Monday, December 28, 2009

Piracy and the Secondary Market

The idea behind a free market is that each participant fights for their own interests, and a good allocation of resources is discovered. While the battles tend to be minor adjustments in staffing, pricing and offerings, there are occasionally much larger shifts in the battlefront. Major companies go under, industries experience consolidation or pop into existence, and occasionally the rules of the game are changed.

In theory the market should generally be close to an equilibrium state, so there shouldn't be many opportunities to drastically alter the market. But it does happen. A company can make a particularly poor strategic decision. Or technology can change the field of play. And one of the best examples of that effect is the Internet.

While you can find examples all through society, I'm going to focus now on the pivot of piracy. Unauthorized distribution has existed as long as media has, but the Internet makes it easier, cheaper and more private. Yet contrary to claims by the entertainment industry, it isn't clear that its having any negative impact on revenue. The movie industry is having a record breaking year. Software revenue continues to explode. The music industry is the counterpoint, but given its many tactical blunders, its hard to pin the blame on piracy, particularly when the pirates also buy the most music.

Some effort is of course necessary to keep piracy from growing to the point it does harm profits. But given the lack of evidence piracy is doing much damage, why the intense focus on it by the entertainment industries? While you aren't likely to get the average Chinese citizen to spend two months gross income on Photoshop even if you do stamp out piracy, the point is that the battles against piracy are also shifting power away from consumers who do buy your product. Organized media corporations act as middlemen between consumers and artists. While some of that role is important, a lot of industry profit comes from acting as a gatekeeper, controlling what people can purchase. With the Internet replacing traditional gatekeepers, publishers need leverage.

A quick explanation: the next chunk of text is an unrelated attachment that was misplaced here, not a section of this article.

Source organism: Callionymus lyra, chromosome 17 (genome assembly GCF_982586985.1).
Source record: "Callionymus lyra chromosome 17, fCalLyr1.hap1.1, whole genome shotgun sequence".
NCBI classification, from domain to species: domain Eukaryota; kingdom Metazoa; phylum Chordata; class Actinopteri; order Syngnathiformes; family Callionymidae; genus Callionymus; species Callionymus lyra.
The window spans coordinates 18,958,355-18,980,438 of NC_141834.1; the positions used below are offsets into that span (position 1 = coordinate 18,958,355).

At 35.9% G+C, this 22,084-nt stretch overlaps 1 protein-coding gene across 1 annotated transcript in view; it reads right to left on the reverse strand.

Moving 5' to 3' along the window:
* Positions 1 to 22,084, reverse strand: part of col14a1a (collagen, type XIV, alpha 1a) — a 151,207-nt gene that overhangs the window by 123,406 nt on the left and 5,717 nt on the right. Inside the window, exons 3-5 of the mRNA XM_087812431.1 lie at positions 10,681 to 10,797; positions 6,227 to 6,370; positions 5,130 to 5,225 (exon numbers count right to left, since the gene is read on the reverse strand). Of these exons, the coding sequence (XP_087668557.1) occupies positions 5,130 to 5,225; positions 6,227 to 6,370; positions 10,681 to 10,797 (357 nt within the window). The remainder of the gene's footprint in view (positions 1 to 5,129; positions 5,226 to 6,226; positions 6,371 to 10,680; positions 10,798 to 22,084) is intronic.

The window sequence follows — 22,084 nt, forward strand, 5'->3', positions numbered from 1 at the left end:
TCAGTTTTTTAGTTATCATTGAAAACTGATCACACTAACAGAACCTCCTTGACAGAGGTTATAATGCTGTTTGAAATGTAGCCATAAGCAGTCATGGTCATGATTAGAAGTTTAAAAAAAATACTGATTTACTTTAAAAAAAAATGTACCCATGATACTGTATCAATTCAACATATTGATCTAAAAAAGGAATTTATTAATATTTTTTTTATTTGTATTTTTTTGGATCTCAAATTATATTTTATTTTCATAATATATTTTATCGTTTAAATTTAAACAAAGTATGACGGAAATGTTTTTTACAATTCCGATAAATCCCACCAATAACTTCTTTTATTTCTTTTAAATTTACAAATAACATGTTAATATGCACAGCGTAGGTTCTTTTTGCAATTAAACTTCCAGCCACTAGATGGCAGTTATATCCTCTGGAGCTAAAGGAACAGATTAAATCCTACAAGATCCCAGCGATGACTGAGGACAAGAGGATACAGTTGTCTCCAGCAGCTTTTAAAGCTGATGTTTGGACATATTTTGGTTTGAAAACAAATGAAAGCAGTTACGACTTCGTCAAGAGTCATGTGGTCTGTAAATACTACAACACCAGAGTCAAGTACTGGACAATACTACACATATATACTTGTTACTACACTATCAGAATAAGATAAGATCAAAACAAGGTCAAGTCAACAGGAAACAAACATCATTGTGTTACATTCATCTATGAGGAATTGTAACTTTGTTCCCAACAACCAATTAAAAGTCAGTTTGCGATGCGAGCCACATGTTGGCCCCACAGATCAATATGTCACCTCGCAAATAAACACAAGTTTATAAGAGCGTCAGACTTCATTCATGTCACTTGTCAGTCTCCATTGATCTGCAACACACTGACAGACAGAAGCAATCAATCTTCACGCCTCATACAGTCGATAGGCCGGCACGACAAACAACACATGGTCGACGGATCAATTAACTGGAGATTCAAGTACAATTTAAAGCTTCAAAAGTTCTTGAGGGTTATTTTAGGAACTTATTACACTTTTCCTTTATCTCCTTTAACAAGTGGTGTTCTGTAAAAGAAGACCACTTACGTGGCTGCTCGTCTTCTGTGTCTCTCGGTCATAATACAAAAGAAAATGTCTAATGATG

And then there's the secondary market. The first sale doctrine is a legal concept in America that guarantees you the right to sell what you've purchased when you're done with it. Car companies could make a lot more money if you weren't allowed to buy used cars, but the government won't let them enforce such a rule. Free markets are only efficient in theory, but the more participants in a market, the closer that market will tend to be to efficiency. The secondary market is an important way to keep markets sufficiently large. Using the car example again, if you couldn't buy used cars, new cars might cost more, as car makers wouldn't be competing with cheap alternatives.

Most anti-piracy actions also encroach on your first sale rights. If Microsoft catches you pirating software, your XBox loses much of its functionality. This means that buying a used XBox is more risky than it should be: if the old owner was a pirate, you've bought a lemon (thus reducing the value of even legal XBoxes). Similiarly, EA came under fire with the DRM on its hit game Spore: Each key could only be used for a set number of installs, so too many resales(or going through too many computers in the course of your life) would prevent you from accessing the content. On the occasions I do buy a game, I tend to buy something a few years out of date for cheap, rather than a brand new $60 product. Without resales, those cheap old games would no longer be a competitor to the newest lineup.

And really, this is so important to digital industries because bits don't degrade. In fifty years my car will be scrap and my books all yellowed. You expect to pay less at a yard-sale because the products are used, and thus hold a lower value. But if I'm careful, I could sell a song I bought off ITunes in sixty years, and it'll be indistinguishable from a new copy. This is tough competition, and the fairness of it is open to debate. Maybe there do need to be controls on reselling digital media. But that's a harder argument for the entertainment industries to win then the debate over piracy. And returning to the opening concept of market dynamics, I expect there will be more than one signficant shift of power before a new equilibrium between consumers, artists and publishers is found.

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